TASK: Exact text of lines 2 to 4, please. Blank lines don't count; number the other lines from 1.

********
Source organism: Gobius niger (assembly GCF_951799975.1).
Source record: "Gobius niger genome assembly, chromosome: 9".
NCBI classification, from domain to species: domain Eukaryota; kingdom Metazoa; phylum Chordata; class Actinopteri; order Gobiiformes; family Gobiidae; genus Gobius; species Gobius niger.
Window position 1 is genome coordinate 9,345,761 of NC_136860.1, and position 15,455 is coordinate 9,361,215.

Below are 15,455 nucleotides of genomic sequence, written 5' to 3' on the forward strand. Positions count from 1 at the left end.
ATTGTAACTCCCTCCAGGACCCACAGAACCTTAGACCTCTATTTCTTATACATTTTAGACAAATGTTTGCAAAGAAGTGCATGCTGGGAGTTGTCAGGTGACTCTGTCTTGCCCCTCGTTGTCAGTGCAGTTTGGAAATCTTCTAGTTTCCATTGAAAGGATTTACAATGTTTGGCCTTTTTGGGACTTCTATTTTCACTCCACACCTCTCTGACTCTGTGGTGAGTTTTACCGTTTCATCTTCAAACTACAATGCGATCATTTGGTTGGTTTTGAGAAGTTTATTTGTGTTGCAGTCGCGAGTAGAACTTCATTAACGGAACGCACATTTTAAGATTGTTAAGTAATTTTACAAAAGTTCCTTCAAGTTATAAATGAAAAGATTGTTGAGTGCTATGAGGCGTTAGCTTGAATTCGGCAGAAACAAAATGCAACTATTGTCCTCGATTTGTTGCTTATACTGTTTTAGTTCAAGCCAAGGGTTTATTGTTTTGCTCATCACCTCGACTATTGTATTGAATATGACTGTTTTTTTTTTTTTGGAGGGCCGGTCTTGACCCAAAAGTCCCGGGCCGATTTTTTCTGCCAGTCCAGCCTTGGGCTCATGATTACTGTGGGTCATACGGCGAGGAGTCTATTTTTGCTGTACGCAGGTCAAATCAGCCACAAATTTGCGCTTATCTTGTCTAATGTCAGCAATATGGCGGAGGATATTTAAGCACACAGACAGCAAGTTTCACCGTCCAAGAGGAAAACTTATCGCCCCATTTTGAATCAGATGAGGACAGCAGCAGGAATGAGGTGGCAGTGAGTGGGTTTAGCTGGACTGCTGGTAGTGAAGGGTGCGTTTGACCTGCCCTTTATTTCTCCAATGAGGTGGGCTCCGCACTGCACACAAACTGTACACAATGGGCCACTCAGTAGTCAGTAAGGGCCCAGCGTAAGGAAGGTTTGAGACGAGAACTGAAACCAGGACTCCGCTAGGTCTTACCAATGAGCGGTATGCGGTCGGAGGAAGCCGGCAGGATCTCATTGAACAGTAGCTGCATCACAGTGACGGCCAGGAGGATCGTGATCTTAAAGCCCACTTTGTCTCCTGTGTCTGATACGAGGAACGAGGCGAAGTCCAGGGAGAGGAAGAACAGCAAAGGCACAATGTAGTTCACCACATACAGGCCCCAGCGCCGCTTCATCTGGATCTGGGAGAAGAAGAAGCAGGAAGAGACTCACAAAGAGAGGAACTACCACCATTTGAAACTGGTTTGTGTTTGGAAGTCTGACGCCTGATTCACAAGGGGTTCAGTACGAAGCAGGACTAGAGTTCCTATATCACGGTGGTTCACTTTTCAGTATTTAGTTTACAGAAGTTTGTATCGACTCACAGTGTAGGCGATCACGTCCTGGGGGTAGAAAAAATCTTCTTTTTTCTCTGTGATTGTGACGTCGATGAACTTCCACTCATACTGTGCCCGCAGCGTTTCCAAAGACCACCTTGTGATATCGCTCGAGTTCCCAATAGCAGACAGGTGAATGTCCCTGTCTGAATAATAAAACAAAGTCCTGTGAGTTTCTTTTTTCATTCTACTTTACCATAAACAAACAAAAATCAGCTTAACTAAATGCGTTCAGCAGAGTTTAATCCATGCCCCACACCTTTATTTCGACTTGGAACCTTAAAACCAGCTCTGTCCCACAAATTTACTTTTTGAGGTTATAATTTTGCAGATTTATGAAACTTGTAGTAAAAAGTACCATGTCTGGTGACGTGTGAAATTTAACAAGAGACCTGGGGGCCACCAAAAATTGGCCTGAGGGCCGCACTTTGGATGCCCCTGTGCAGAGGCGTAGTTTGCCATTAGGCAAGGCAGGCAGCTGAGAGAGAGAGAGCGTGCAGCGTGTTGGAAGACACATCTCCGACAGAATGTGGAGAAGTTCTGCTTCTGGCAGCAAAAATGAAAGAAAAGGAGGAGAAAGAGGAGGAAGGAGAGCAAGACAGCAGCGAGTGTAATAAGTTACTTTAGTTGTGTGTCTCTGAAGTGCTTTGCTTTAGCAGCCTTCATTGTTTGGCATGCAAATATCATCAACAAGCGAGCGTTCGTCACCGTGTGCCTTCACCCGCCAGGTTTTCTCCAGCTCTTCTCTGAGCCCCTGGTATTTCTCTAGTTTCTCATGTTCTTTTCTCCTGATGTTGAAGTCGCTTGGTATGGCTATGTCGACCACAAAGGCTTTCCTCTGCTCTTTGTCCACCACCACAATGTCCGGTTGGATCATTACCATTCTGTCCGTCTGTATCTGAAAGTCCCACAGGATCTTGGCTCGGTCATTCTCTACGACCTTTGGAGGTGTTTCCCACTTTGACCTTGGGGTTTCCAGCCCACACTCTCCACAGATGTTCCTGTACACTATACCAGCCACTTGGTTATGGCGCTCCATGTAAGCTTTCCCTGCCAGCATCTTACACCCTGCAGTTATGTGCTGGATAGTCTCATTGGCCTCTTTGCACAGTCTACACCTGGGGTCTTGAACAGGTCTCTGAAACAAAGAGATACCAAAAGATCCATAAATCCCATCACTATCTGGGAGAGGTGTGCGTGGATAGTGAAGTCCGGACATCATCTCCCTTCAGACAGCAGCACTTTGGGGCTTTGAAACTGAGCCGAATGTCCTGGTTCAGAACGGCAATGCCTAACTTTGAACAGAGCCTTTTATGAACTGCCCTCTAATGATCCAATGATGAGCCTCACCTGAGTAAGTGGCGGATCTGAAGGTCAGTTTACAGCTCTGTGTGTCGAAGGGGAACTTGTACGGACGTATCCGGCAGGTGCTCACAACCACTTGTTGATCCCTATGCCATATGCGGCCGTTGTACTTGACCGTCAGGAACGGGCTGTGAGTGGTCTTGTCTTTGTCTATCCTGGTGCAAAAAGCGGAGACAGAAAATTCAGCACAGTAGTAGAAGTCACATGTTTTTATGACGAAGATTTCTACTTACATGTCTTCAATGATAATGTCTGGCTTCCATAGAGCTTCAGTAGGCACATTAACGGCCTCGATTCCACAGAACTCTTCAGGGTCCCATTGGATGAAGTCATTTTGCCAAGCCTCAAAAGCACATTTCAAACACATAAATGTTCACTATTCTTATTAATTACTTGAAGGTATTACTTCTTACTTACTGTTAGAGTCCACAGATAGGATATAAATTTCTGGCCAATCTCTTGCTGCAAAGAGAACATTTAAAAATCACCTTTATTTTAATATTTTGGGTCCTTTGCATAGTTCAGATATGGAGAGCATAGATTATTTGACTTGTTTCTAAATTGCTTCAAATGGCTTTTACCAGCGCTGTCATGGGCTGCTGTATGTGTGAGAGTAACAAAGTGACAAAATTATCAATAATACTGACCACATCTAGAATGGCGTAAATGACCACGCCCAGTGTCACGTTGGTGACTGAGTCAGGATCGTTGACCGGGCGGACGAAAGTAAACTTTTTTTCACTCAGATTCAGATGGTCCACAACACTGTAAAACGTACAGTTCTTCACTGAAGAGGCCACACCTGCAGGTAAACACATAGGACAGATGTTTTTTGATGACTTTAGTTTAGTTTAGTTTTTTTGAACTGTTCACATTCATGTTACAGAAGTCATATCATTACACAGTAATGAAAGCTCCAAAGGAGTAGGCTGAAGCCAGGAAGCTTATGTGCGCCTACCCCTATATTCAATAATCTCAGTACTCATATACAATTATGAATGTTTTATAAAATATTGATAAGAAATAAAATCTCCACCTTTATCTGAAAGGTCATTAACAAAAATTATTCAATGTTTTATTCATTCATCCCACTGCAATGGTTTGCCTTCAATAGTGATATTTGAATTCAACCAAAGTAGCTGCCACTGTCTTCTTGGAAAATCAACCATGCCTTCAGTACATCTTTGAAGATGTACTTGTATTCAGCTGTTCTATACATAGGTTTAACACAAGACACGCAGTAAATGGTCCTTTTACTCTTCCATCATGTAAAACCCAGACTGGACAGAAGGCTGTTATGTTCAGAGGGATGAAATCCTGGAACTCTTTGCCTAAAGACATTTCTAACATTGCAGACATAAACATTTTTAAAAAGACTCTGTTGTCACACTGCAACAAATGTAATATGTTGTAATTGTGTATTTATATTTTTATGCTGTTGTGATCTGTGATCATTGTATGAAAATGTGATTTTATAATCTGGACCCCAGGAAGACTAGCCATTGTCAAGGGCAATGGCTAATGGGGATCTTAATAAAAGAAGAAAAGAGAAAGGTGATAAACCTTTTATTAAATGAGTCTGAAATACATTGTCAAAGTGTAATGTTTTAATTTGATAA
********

Source record: "Gobius niger genome assembly, chromosome: 9".
NCBI classification, from domain to species: domain Eukaryota; kingdom Metazoa; phylum Chordata; class Actinopteri; order Gobiiformes; family Gobiidae; genus Gobius; species Gobius niger.
Window position 1 is genome coordinate 9,345,761 of NC_136860.1, and position 15,455 is coordinate 9,361,215.